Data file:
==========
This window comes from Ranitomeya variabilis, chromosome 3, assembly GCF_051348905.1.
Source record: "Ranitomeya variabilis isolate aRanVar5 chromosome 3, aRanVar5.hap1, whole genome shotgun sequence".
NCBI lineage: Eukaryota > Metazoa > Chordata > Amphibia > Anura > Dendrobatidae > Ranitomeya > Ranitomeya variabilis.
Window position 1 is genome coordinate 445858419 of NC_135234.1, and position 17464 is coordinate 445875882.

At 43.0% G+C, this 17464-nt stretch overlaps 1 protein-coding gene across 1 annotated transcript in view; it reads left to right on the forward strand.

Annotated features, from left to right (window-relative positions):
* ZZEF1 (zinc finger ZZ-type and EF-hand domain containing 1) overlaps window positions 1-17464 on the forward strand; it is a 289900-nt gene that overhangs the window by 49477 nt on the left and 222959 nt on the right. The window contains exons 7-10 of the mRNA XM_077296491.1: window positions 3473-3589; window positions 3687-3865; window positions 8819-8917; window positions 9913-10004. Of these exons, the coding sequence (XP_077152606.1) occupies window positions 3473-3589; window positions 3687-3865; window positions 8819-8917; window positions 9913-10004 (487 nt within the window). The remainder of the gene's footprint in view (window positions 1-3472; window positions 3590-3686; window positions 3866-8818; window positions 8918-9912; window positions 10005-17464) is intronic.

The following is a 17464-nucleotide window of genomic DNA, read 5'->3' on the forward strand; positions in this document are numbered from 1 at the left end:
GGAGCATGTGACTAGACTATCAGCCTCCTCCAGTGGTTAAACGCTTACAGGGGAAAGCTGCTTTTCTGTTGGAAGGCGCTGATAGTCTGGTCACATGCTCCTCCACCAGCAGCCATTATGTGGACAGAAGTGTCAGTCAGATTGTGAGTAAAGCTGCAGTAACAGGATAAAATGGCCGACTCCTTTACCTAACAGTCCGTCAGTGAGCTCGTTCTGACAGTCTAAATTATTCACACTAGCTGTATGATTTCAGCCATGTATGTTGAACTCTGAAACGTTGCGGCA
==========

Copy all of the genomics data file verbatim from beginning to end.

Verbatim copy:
This window comes from Ranitomeya variabilis, chromosome 3, assembly GCF_051348905.1.
Source record: "Ranitomeya variabilis isolate aRanVar5 chromosome 3, aRanVar5.hap1, whole genome shotgun sequence".
NCBI lineage: Eukaryota > Metazoa > Chordata > Amphibia > Anura > Dendrobatidae > Ranitomeya > Ranitomeya variabilis.
Window position 1 is genome coordinate 445858419 of NC_135234.1, and position 17464 is coordinate 445875882.

At 43.0% G+C, this 17464-nt stretch overlaps 1 protein-coding gene across 1 annotated transcript in view; it reads left to right on the forward strand.

Annotated features, from left to right (window-relative positions):
* ZZEF1 (zinc finger ZZ-type and EF-hand domain containing 1) overlaps window positions 1-17464 on the forward strand; it is a 289900-nt gene that overhangs the window by 49477 nt on the left and 222959 nt on the right. The window contains exons 7-10 of the mRNA XM_077296491.1: window positions 3473-3589; window positions 3687-3865; window positions 8819-8917; window positions 9913-10004. Of these exons, the coding sequence (XP_077152606.1) occupies window positions 3473-3589; window positions 3687-3865; window positions 8819-8917; window positions 9913-10004 (487 nt within the window). The remainder of the gene's footprint in view (window positions 1-3472; window positions 3590-3686; window positions 3866-8818; window positions 8918-9912; window positions 10005-17464) is intronic.

The following is a 17464-nucleotide window of genomic DNA, read 5'->3' on the forward strand; positions in this document are numbered from 1 at the left end:
GGAGCATGTGACTAGACTATCAGCCTCCTCCAGTGGTTAAACGCTTACAGGGGAAAGCTGCTTTTCTGTTGGAAGGCGCTGATAGTCTGGTCACATGCTCCTCCACCAGCAGCCATTATGTGGACAGAAGTGTCAGTCAGATTGTGAGTAAAGCTGCAGTAACAGGATAAAATGGCCGACTCCTTTACCTAACAGTCCGTCAGTGAGCTCGTTCTGACAGTCTAAATTATTCACACTAGCTGTATGATTTCAGCCATGTATGTTGAACTCTGAAACGTTGCGGCA